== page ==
using (var provider = new RSACryptoServiceProvider(keySize))
            {
                provider.FromXmlString(publicAndPrivateKeyXml);
                return provider.Decrypt(data, _optimalAsymmetricEncryptionPadding);
            }
        }

        public static int GetMaxDataLength(int keySize)
        {
            if (_optimalAsymmetricEncryptionPadding)
            {
                return ((keySize - 384) / 8) + 7;
            }
            return ((keySize - 384) / 8) + 37;
        }

        public static bool IsKeySizeValid(int keySize)
        {
            return keySize >= 384 &&
                    keySize <= 16384 &&
                    keySize % 8 == 0;
        }

        private static string IncludeKeyInEncryptionString(string publicKey, int keySize)
        {
            return Convert.ToBase64String(Encoding.UTF8.GetBytes( keySize.ToString() + "!" + publicKey));
        }

        private static void GetKeyFromEncryptionString(string rawkey, out int keySize, out string xmlKey)
        {
            keySize = 0;
            xmlKey = "";

            if (rawkey != null && rawkey.Length > 0)
            {
                byte[] keyBytes = Convert.FromBase64String(rawkey);
                var stringKey = Encoding.UTF8.GetString(keyBytes);

                if (stringKey.Contains("!"))
                {
                    var splittedValues = stringKey.Split(new char[] { '!' }, 2);

                    try
                    {
                        keySize = int.Parse(splittedValues[0]);
                        xmlKey = splittedValues[1];
                    }
                    catch (Exception e) { }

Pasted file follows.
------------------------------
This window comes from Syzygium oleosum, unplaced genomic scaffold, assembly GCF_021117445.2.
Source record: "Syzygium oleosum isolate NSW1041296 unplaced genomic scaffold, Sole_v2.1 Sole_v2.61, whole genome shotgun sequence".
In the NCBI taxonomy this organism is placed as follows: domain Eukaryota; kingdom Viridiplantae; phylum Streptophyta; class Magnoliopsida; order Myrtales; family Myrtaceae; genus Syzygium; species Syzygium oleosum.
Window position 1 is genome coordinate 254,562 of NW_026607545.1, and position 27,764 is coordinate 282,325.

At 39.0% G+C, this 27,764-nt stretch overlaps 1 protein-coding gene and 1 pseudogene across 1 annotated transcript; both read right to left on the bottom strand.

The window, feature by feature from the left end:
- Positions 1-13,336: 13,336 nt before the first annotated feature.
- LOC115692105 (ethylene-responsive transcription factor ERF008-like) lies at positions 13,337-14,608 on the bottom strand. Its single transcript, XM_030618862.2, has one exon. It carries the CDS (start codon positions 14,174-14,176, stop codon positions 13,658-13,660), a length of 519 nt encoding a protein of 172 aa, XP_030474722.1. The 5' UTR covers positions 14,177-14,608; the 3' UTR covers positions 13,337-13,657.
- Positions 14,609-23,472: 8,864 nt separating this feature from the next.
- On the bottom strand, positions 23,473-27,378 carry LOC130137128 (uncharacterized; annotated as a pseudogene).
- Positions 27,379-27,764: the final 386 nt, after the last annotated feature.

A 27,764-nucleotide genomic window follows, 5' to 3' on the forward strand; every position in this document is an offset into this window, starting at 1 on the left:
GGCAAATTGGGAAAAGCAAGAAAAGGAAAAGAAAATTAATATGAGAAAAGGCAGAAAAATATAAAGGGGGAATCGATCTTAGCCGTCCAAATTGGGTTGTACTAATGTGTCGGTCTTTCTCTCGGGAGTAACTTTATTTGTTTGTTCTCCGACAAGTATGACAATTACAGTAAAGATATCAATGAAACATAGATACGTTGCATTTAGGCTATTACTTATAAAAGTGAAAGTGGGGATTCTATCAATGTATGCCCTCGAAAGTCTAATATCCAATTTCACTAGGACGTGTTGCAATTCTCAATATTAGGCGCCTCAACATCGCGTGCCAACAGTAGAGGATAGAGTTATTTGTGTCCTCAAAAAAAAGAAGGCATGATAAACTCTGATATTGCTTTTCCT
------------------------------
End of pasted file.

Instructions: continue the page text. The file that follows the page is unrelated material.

}
            }
        }
    }
}
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  • \$\begingroup\$ You're doing this just for learning, right? It's almost impossible to write good crypto on your own. My first comment would be, a a data structure should hold one key. The benefit of asymmetric encryption is anyone can encrypt but only one with the private key can decrypt. \$\endgroup\$ – Snowbody Jun 5 '15 at 21:22
  • \$\begingroup\$ I am going to use this in a small application that transmits data in an enviroment where I cant use HTTPS. Good point with two separate key classes, one for public other for private. \$\endgroup\$ – JensB Jun 6 '15 at 10:53
  • \$\begingroup\$ Regarding the write my own crypto. I am using the RSACryptoServiceProvider which comes with C#, the only thing I am really doing myself is how I am packaging and storing the keys as to make it easier to work with. \$\endgroup\$ – JensB Jun 6 '15 at 10:55
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Use proper Exception types

throw new Exception("Key should be multiple of two and greater than 512.");

It's not recommended to throw objects of type Exception. That's the base type for many kinds of exceptions! If you catch it you'll end up catching a bunch of other stuff. It's preferable to create your own type that inherits from Exception or one of its child classes such as ArgumentOutOfRangeException.

Also, use the most specific exception possible; for instance

if (String.IsNullOrEmpty(publicKeyXml)) throw new ArgumentException("Key is null or empty", "publicKeyXml");

should use ArgumentNullException. If you end up having a lot of exceptions that are more specific than something provided, create a child class.

Magic constants make code hard to understand

var publicKey = provider.ToXmlString(false);
var privateKey = provider.ToXmlString(true);

The false and true look like magic here. It's not clear what their purpose is. Instead of just using the bool literal, use the name of the parameter:

var publicKey = provider.ToXmlString(includePrivateParameters: false);
var privateKey = provider.ToXmlString(includePrivateParameters: true);

Pokemon exception handling

try
{
   keySize = int.Parse(splittedValues[0]);
   xmlKey = splittedValues[1];
}
catch (Exception e) { }

Why Pokemon? Because this code "gotta catch 'em all!". Seriously, this is a bad practice, it ends up catching exceptions you don't want to (for instance what if splittedValues ends up having only one element). Instead you should use int.TryParse().